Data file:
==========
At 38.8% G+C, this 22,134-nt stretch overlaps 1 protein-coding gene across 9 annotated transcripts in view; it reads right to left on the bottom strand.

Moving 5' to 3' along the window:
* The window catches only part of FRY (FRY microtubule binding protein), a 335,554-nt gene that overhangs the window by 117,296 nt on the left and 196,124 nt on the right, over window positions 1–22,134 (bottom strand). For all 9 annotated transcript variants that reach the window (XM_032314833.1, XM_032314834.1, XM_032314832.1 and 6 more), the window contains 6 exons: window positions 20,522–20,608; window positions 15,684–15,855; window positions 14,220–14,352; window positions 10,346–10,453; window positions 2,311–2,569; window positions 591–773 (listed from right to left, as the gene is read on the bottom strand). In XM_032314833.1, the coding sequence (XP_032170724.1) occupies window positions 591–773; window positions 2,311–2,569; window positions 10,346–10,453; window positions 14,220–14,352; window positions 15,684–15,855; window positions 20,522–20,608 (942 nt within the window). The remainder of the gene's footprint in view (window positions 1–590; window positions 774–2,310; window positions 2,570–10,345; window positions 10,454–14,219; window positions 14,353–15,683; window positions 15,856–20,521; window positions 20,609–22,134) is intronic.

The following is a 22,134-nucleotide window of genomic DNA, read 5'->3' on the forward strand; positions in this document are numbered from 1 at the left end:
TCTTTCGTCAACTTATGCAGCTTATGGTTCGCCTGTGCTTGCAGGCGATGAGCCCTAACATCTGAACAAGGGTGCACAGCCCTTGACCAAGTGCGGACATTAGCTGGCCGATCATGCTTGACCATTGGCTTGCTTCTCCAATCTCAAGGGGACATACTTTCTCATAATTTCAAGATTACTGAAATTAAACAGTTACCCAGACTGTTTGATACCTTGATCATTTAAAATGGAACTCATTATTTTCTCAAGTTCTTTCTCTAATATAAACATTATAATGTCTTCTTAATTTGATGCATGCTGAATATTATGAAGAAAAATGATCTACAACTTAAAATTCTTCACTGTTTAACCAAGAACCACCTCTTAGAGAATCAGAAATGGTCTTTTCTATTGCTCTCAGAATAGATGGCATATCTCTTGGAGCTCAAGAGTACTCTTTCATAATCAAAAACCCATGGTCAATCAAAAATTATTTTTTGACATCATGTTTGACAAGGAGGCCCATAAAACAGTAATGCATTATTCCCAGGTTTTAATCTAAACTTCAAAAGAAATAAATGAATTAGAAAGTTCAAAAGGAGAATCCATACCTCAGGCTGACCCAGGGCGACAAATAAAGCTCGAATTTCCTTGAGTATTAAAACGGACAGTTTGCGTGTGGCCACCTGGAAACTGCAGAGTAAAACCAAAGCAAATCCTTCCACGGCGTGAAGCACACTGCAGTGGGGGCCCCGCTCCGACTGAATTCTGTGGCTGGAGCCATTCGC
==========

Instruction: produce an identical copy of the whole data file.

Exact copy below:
At 38.8% G+C, this 22,134-nt stretch overlaps 1 protein-coding gene across 9 annotated transcripts in view; it reads right to left on the bottom strand.

Moving 5' to 3' along the window:
* The window catches only part of FRY (FRY microtubule binding protein), a 335,554-nt gene that overhangs the window by 117,296 nt on the left and 196,124 nt on the right, over window positions 1–22,134 (bottom strand). For all 9 annotated transcript variants that reach the window (XM_032314833.1, XM_032314834.1, XM_032314832.1 and 6 more), the window contains 6 exons: window positions 20,522–20,608; window positions 15,684–15,855; window positions 14,220–14,352; window positions 10,346–10,453; window positions 2,311–2,569; window positions 591–773 (listed from right to left, as the gene is read on the bottom strand). In XM_032314833.1, the coding sequence (XP_032170724.1) occupies window positions 591–773; window positions 2,311–2,569; window positions 10,346–10,453; window positions 14,220–14,352; window positions 15,684–15,855; window positions 20,522–20,608 (942 nt within the window). The remainder of the gene's footprint in view (window positions 1–590; window positions 774–2,310; window positions 2,570–10,345; window positions 10,454–14,219; window positions 14,353–15,683; window positions 15,856–20,521; window positions 20,609–22,134) is intronic.

The following is a 22,134-nucleotide window of genomic DNA, read 5'->3' on the forward strand; positions in this document are numbered from 1 at the left end:
TCTTTCGTCAACTTATGCAGCTTATGGTTCGCCTGTGCTTGCAGGCGATGAGCCCTAACATCTGAACAAGGGTGCACAGCCCTTGACCAAGTGCGGACATTAGCTGGCCGATCATGCTTGACCATTGGCTTGCTTCTCCAATCTCAAGGGGACATACTTTCTCATAATTTCAAGATTACTGAAATTAAACAGTTACCCAGACTGTTTGATACCTTGATCATTTAAAATGGAACTCATTATTTTCTCAAGTTCTTTCTCTAATATAAACATTATAATGTCTTCTTAATTTGATGCATGCTGAATATTATGAAGAAAAATGATCTACAACTTAAAATTCTTCACTGTTTAACCAAGAACCACCTCTTAGAGAATCAGAAATGGTCTTTTCTATTGCTCTCAGAATAGATGGCATATCTCTTGGAGCTCAAGAGTACTCTTTCATAATCAAAAACCCATGGTCAATCAAAAATTATTTTTTGACATCATGTTTGACAAGGAGGCCCATAAAACAGTAATGCATTATTCCCAGGTTTTAATCTAAACTTCAAAAGAAATAAATGAATTAGAAAGTTCAAAAGGAGAATCCATACCTCAGGCTGACCCAGGGCGACAAATAAAGCTCGAATTTCCTTGAGTATTAAAACGGACAGTTTGCGTGTGGCCACCTGGAAACTGCAGAGTAAAACCAAAGCAAATCCTTCCACGGCGTGAAGCACACTGCAGTGGGGGCCCCGCTCCGACTGAATTCTGTGGCTGGAGCCATTCGC